Are we "lucky" to be alive?
“We are so lucky to be alive.” A cliche I’m sure we have all come across, I’m wondering how much truth or substance is really behind this statement. For one to be lucky in a situation, at least two different outcomes must be possible, and more often than not one gets to enjoy the more positive of the two simply by chance. It could be said that being alive is an outcome, but what is the other? Never being born? Is never existing in the first place “unlucky”? Surely not, because there is no subject or agent there to be unlucky.
The only scenario I could see this phrase having any meaning in is after a near-death experience. “Boy, I’m lucky to be alive after almost getting hit by that car!” or “I feel so lucky to be alive after overcoming that horrible disease!” However, I would argue that “I’m lucky to have not died” is a more accurate description here than “I’m lucky to be alive.”
The phrase “We are lucky to be alive,” like so many other “inspirational” cliches, is entirely transparent and has no real basis other than a nice thought.
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We are lucky to be here because we are here. If we were not here, then yes there would be no person to feel lucky or unlucky unless it was determined that we were so by someone that actually did exist. I believe I exist and I that I am lucky to be here compared to if I did not exist. It makes sense to me because I am here. Why do you care to debate if not existing is lucky or unlucky to something that does not exist? The feeling of being lucky or unlucky to be here is clearly up to the person that is questioning it. If there is not someone to question it, then other people that do exist might question it for them. Is that what you are trying to do? Figure out if existing is lucky or unlucky? I think it depends on if you can handle being lucky or not.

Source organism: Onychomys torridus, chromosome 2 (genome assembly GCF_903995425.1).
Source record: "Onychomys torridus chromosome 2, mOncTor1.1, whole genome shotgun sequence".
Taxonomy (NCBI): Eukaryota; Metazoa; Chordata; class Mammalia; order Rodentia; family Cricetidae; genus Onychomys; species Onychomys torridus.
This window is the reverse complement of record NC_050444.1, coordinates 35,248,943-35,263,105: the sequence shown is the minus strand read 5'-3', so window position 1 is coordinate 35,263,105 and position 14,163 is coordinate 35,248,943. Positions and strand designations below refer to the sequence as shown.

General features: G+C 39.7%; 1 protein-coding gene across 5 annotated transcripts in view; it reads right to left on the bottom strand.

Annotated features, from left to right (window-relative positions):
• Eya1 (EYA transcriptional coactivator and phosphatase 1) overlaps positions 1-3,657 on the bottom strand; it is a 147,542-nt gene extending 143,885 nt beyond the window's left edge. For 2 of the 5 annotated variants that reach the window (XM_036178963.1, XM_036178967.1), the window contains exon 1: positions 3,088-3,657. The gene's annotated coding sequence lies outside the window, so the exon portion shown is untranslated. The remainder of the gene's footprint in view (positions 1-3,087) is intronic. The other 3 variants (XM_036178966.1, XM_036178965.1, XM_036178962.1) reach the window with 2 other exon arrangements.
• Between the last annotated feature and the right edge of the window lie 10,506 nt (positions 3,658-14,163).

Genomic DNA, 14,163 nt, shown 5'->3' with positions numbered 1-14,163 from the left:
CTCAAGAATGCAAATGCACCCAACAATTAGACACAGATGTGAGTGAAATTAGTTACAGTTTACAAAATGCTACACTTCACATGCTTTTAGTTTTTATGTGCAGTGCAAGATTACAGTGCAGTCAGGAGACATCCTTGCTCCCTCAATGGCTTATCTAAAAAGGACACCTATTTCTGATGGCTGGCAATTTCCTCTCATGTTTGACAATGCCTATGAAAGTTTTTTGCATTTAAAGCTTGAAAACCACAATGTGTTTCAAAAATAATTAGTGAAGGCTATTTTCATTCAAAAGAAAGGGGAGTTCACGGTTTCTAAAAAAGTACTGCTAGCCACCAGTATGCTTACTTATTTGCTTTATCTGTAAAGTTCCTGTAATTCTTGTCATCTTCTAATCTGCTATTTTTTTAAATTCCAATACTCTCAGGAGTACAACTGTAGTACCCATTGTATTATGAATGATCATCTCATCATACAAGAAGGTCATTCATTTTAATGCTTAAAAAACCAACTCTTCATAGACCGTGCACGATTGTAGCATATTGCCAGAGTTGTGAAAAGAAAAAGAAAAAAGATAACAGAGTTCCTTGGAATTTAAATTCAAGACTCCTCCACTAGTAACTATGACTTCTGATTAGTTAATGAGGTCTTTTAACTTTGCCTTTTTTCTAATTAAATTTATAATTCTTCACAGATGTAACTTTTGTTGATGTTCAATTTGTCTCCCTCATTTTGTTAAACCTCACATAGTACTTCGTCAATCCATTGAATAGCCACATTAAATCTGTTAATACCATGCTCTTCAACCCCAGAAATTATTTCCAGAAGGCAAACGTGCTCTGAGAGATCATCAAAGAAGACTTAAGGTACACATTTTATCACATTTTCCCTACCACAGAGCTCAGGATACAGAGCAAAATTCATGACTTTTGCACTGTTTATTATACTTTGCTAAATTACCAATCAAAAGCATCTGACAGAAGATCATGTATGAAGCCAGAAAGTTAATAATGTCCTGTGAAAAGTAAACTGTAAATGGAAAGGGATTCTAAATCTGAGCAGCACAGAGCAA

My interpretation of that phrase has always been that life is short and so fucking sweet that you do sometimes need to be reminded that the chance to live is a real blessing. Obviously it’s impossible to compare it to not being born, as nobody has direct experience of that, it’s more a reminder that it’s well worth being an optimist. Let’s quote Tool shall we?
“Twirling ’round with this familiar parabol.
Spinning, weaving ’round each new experience.
Recognize this as a holy gift and celebrate this
chance to be alive and breathing,
a chance to be alive and breathing.”
@dkanowsky The chances of both of your parents meeting and then pro-creating to create you are so small that its little short of a miracle that your unique self exists at all. And if you then factor in the chances of both sets of your grandparents meeting and then creating your parents, the chances of your own individual self being alive are so small that it is a miracle that you are alive and walking around this earth.
I’d have to disagree with you, I feel very lucky to be alive in this galaxy, at this time, on this planet on this planet and to have the life that I have. My life is not perfect but it is a million times better than most peoples lives on this planet if I am honest wit myself. It is a blessing to be alive and it is very lucky to be alive in a situation where you can really appreciate and make the most out of this blessing we call “life”.
Might as well enjoy it to the fullest and be a shining example of love and compassion to the rest of humanity, so that we may die with pride and dignity while leaving behind a legacy for our children to improve on.
@nickc2007, “it’s more a reminder that it’s well worth being an optimist.” – exactly, as I said this phrase serves no purpose other than a nice thought. As for the Tool quote, it seems to be saying that life is an opportunity, which I am not denying. I am simply exploring what I view “luck” to be, and concluding that cliches like this one have no real utility when analyzed.
@stryder, You raise a fair point bringing up the unlikelihood of one’s ancestry working out the way it did, however it seems to me that you are basing the “luck” simply off of probability (or should I say, improbability). No one can deny that to exist as uniquely as you do at this moment is a near mathematical impossibility, but this is not the angle I am looking at the phrase from.
@cadeus333, I do not mean to demean or attack your positivity, but your response is simply an extension of the very cliche I am criticizing.